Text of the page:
Monthly Archives: January 2016

Autotuning OpenCL kernels – CLTune on Windows 7

CLTune is a C++ library for automatically tuning OpenCL kernels to extract the maximum speed from your device. I’m going to try building and using it on Windows 7 with MinGW-w64 (GCC 4.9.1) to see what I can achieve with it. While properly written OpenCL code should work on any conformant device and platform, there’s no guarantee it will be fast. What’s fast on an Nvidia GTX 560 Ti isn’t going to get maximum speed out of an Intel CPU. A kernel that squeezes the maximum throughput out of an Intel CPU when using the Intel OpenCL runtime probably won’t do so well on the AMD CPU runtime. This problem even exists between different versions of Nvidia GPUs – each new compute capability requires different tuning. Continue reading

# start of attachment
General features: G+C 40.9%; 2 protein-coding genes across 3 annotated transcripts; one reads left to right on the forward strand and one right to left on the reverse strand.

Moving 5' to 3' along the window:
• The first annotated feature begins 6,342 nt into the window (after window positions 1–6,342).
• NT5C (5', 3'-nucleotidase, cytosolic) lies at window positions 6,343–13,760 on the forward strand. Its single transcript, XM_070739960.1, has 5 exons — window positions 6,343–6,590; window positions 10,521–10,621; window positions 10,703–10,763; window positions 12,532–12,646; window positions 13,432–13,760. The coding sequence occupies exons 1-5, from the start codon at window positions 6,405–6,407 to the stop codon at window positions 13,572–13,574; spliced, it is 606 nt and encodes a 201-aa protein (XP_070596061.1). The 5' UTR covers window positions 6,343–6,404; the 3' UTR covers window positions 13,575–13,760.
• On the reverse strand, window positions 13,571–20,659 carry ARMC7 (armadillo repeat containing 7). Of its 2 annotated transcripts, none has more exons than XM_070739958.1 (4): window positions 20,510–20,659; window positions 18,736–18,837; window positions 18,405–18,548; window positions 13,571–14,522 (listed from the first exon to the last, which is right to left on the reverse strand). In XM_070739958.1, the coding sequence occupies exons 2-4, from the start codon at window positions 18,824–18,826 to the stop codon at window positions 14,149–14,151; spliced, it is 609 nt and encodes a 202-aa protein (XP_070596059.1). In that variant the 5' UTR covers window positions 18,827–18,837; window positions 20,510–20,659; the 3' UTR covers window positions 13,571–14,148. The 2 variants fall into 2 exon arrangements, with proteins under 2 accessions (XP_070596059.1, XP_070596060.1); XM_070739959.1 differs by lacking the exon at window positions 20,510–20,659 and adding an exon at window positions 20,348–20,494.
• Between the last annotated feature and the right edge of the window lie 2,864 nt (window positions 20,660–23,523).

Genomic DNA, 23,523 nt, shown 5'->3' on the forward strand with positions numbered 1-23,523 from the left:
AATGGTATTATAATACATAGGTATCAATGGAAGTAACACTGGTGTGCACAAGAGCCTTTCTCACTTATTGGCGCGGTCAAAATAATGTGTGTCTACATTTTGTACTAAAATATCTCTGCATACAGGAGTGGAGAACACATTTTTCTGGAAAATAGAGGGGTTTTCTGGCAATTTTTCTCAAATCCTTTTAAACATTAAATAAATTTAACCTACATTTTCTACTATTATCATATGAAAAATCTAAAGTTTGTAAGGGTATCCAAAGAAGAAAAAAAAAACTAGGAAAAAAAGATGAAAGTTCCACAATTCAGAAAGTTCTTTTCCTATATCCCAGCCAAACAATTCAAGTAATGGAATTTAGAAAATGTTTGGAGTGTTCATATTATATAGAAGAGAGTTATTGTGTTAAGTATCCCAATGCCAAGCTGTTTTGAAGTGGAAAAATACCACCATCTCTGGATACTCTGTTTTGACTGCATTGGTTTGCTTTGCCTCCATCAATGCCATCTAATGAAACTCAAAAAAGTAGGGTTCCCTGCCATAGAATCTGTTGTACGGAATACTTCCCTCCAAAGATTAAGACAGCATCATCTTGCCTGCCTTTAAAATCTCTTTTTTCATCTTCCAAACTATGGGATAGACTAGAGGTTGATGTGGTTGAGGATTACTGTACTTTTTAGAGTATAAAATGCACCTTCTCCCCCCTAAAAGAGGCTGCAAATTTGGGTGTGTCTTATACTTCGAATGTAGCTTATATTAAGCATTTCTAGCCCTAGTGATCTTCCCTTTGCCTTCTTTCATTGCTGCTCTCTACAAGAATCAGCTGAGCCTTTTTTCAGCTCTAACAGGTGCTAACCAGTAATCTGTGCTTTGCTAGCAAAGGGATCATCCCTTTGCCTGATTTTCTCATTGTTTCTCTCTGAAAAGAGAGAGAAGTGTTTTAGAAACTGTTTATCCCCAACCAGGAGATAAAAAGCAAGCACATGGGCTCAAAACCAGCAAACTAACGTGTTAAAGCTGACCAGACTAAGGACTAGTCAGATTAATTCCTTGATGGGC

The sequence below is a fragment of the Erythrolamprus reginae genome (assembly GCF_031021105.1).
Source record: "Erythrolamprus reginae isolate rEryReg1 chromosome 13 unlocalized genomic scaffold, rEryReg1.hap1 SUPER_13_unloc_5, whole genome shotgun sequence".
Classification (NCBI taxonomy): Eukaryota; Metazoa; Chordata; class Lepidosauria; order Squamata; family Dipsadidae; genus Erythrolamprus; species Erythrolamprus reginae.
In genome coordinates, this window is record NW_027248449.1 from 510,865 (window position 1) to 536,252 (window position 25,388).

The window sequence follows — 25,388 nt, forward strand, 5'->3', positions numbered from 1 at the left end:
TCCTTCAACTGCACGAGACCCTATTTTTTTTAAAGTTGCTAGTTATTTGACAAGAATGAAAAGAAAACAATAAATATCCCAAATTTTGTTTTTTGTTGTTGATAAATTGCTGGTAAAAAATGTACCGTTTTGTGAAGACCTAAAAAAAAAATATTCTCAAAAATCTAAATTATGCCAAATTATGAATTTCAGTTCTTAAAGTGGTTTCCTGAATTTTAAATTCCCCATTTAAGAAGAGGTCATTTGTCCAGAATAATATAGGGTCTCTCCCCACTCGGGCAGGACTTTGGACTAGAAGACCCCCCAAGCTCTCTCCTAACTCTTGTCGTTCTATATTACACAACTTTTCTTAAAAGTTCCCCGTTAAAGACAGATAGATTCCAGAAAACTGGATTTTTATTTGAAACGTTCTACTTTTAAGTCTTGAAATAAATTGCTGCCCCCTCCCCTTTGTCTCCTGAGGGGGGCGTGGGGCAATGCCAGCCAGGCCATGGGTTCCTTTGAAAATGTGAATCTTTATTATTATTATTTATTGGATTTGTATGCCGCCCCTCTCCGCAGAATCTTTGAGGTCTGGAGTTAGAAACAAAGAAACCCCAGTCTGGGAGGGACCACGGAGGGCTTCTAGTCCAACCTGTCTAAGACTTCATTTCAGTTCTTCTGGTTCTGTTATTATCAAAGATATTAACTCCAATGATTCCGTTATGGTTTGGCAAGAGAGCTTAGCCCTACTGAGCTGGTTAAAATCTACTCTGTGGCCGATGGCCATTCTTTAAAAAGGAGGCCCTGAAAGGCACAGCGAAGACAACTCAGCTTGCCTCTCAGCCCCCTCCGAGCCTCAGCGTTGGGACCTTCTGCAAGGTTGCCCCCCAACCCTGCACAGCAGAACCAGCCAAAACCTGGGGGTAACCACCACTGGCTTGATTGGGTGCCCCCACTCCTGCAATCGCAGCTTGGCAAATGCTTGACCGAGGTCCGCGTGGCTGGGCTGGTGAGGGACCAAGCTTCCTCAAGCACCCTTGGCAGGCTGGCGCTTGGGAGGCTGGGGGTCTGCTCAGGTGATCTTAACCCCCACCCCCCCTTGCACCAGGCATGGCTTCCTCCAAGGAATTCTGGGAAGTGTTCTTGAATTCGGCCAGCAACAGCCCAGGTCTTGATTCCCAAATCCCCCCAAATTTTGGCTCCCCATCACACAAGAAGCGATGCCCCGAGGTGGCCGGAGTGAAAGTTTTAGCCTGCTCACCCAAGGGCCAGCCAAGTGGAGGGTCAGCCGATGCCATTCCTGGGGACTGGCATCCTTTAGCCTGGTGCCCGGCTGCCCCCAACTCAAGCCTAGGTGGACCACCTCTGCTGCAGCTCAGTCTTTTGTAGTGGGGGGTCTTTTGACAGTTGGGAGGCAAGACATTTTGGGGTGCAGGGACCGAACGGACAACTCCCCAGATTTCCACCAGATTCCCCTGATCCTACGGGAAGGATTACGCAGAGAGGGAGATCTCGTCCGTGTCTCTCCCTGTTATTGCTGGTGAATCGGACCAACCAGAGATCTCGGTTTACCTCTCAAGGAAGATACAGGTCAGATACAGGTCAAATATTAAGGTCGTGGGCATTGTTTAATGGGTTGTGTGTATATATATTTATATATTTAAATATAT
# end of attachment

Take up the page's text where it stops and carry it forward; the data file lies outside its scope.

What’s faster in Numba @jit functions, NumPy or the math package?

Update 2016-01-16: Numba 0.23 released and tested – results added at the end of this post

A while back I was using Numba to accelerate some image processing I was doing and noticed that there was a difference in speed whether I used functions from NumPy or their equivalent from the standard Python math package within the function I was accelerating using Numba. If memory serves, I was using the exp function for something and noticed that replacing numpy.exp with math.exp in the function I had decorated with @jit made a noticeable difference in running time. I didn’t investigate this any further at the time, but now, several versions of Numba and NumPy later, I wanted to find out what was causing this difference and what the current status was in terms of which is faster to use. Continue reading